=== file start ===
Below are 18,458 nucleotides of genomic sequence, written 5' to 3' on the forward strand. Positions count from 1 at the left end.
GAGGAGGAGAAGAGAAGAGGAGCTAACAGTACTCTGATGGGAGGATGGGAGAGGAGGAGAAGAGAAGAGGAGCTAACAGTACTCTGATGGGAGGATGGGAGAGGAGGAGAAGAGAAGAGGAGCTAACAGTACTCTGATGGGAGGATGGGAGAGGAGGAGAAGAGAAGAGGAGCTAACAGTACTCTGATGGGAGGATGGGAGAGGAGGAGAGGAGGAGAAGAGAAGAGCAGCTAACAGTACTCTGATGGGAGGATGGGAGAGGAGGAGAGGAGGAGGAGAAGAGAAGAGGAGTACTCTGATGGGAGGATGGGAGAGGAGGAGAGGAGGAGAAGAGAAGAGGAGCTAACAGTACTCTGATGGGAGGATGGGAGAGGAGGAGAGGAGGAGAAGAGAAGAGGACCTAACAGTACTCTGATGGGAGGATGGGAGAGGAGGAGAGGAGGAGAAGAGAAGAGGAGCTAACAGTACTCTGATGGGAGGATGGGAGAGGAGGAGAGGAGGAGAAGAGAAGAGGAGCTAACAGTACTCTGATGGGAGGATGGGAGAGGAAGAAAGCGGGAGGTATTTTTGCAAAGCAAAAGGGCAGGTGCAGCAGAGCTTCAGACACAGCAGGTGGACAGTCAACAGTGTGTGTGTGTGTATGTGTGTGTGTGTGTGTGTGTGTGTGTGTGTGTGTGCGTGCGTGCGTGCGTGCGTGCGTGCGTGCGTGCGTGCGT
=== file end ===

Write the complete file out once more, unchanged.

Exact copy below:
Below are 18,458 nucleotides of genomic sequence, written 5' to 3' on the forward strand. Positions count from 1 at the left end.
GAGGAGGAGAAGAGAAGAGGAGCTAACAGTACTCTGATGGGAGGATGGGAGAGGAGGAGAAGAGAAGAGGAGCTAACAGTACTCTGATGGGAGGATGGGAGAGGAGGAGAAGAGAAGAGGAGCTAACAGTACTCTGATGGGAGGATGGGAGAGGAGGAGAAGAGAAGAGGAGCTAACAGTACTCTGATGGGAGGATGGGAGAGGAGGAGAGGAGGAGAAGAGAAGAGCAGCTAACAGTACTCTGATGGGAGGATGGGAGAGGAGGAGAGGAGGAGGAGAAGAGAAGAGGAGTACTCTGATGGGAGGATGGGAGAGGAGGAGAGGAGGAGAAGAGAAGAGGAGCTAACAGTACTCTGATGGGAGGATGGGAGAGGAGGAGAGGAGGAGAAGAGAAGAGGACCTAACAGTACTCTGATGGGAGGATGGGAGAGGAGGAGAGGAGGAGAAGAGAAGAGGAGCTAACAGTACTCTGATGGGAGGATGGGAGAGGAGGAGAGGAGGAGAAGAGAAGAGGAGCTAACAGTACTCTGATGGGAGGATGGGAGAGGAAGAAAGCGGGAGGTATTTTTGCAAAGCAAAAGGGCAGGTGCAGCAGAGCTTCAGACACAGCAGGTGGACAGTCAACAGTGTGTGTGTGTGTATGTGTGTGTGTGTGTGTGTGTGTGTGTGTGTGTGTGCGTGCGTGCGTGCGTGCGTGCGTGCGTGCGTGCGTGCGT